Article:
#RSTORCAS notes from day 2

The RST course is over and I’m going through my notes. Here are my notes from day 2 (which was Wednesday) This post is a little less pithy than my notes from day 1. Another aspect of the course not covered in my notes are the testing activities and post-activity debriefs. These are the real meat of the course but it’s hard to capture by writing about them and I suspect that everyone gets something different out of them.

My notes:

Learn the things that you have to test – maybe don’t just jump in and do stuff with the product as your first move if you have time. Some ideas:

  • Look at competing products
  • Look at past versions of the same product
  • Look at the spec if you have one

If time is tight, you may have to jump right in

  • It will feel more disorganized
  • It’s like an eating contest – messy

Eventually both approaches end up in the same place

Frequently misunderstood to only mean code coverage.
There are other kinds: product coverage, risk coverage, requirements coverage, etc.
The mnemonic SFDIPOT helps us remember aspects of the product to consider (“The big 7”)

  • Structure (developers most concerned)
  • Function (novice testers most concerned)
  • Data (experienced testers will consider)
  • Interfaces (system, user, cloud)
  • Platform (dependencies outside the scope of your project; things you can’t fix yourself)
  • Operations (usage patterns
  • Time elements (similar to data, experienced people will consider)

Subtitle heuristic: “No user would do that” == No user I can think of, who I like, would do that on purpose

Other product aspects:
Testability (about controllability and observability; helps developers too when they have to debug)

Heuristic Test Strategy Model
Developing the model had a huge effect on James’ career
Came from thinking about Guide words in the safety engineering field (HazOps)
Helps you have an agenda in your head when you start a new testing project
At a high level, you:

  • Examine the product
  • Against Quality Criteria
  • Within a project environment

You chase risk – where is the fire likely to be burning?

Product relates to coverage
Quality criteria relates to oracles
Project environment relates to procedures
First two are concepts, last one relates to the real world

4 pillars:

  • Diversification
  • Cost vs. Value
  • Skill (like muscle)
  • Heuristics (like bones)

Skill without heuristics lacks reliability
Heuristics are mooring points for tacit knowledge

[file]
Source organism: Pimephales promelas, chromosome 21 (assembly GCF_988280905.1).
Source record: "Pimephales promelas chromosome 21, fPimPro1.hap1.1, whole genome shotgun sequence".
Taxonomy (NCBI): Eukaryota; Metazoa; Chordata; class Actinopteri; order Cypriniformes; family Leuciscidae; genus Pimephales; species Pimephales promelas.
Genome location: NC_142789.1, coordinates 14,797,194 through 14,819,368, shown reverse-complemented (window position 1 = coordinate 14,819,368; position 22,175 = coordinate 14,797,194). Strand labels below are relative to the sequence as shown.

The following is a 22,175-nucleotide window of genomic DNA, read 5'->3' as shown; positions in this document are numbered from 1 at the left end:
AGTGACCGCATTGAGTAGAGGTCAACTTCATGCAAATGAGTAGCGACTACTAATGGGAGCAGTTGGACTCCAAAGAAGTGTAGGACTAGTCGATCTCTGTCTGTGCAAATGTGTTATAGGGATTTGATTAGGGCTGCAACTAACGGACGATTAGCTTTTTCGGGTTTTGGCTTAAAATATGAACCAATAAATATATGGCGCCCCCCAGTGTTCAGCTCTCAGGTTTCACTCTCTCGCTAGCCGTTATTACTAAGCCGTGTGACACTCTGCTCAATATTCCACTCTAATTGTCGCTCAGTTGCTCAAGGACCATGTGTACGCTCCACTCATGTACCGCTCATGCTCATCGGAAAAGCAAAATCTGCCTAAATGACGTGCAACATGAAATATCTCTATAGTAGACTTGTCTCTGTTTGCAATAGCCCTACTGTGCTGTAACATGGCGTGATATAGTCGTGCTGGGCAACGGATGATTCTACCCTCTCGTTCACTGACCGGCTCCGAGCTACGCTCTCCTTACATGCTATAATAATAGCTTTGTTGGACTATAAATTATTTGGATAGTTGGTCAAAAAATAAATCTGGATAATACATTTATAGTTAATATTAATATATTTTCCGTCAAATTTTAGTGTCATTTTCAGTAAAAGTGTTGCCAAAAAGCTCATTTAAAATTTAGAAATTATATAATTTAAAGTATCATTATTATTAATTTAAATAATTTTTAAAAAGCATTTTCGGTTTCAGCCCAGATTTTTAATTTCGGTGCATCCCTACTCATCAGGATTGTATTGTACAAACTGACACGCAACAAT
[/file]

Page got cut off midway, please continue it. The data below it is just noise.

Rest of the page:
Rapid testing is about solving problems while minimizing waste
Not “best practices” thinking – about problems and solutions
#1 issue: finding the problem
No one style; You can have your own style
A tester needs to sweat the details

Sometimes we pick oracles that are too probably (Prior probability heuristic)
Disconnect from the automatic response
Debugging your mental model – one way is to restate things
Skepticism: refusal of certainty (not refusal of belief)
Coherence-based reasoning (pattern matching), the basis of stereotypes

Two types of thinking – System 1 and System 2 (Thinking, Fast and Slow; Kahneman)
System 1: reflexive, never asks for more data, always ready to go
System 2: reflective, rational, takes time and energy
We want both systems working and cooperating

Scientific skills
Feeling of ignorance: you need it
Makes room for learning
3 questions to ask:

  • Huh? (you don’t understand)
  • Really? (what you understand may not be true)
  • So? (it may not matter or may matter less than you think)

Requirements statements
Make sure you know what every word means – take it apart
No one person needs to supply all the ideas (pairing is good, but may be exhausting)
Make use of visualization
Realize there are tacit requirements too

Inattentional blindness
Sometimes you have to see tests run more than one time to understand
Video can help
Know the limitations of our observational skills

Oracles are how you know there is a problem
Expected results are happening all the time (at every test step)
Machines can’t observer anything, can’t interrupt a test

Assumption: you treat something as a fact when you have no evidence that it is a fact
Assumptions can be dangerous
How to assess: How likely is it that the assumption is wrong? What is the impact if it is?
Facts rest on a bed of assumptions
Testers are allowed to make reasonable assumptions
It’s hard to make a list of all our expectations
We are always in the process of making sense of the world
It is a mental process not a list
We do memorize lists]

It’s not possible to write down a test
It is possible to write down things that are useful
Humans are always looking at more than you can write down
Testing depends on tacit knowledge and shared models
Also, conversations about them. Also socialization

Rapid testing is rapid learning
Don’t judge things by the first 15 minutes
Don’t be intimidated
Review by rewrite, review by testing, review by enactment
Description vs. Actual vs. Intent
Notice unintended consequences


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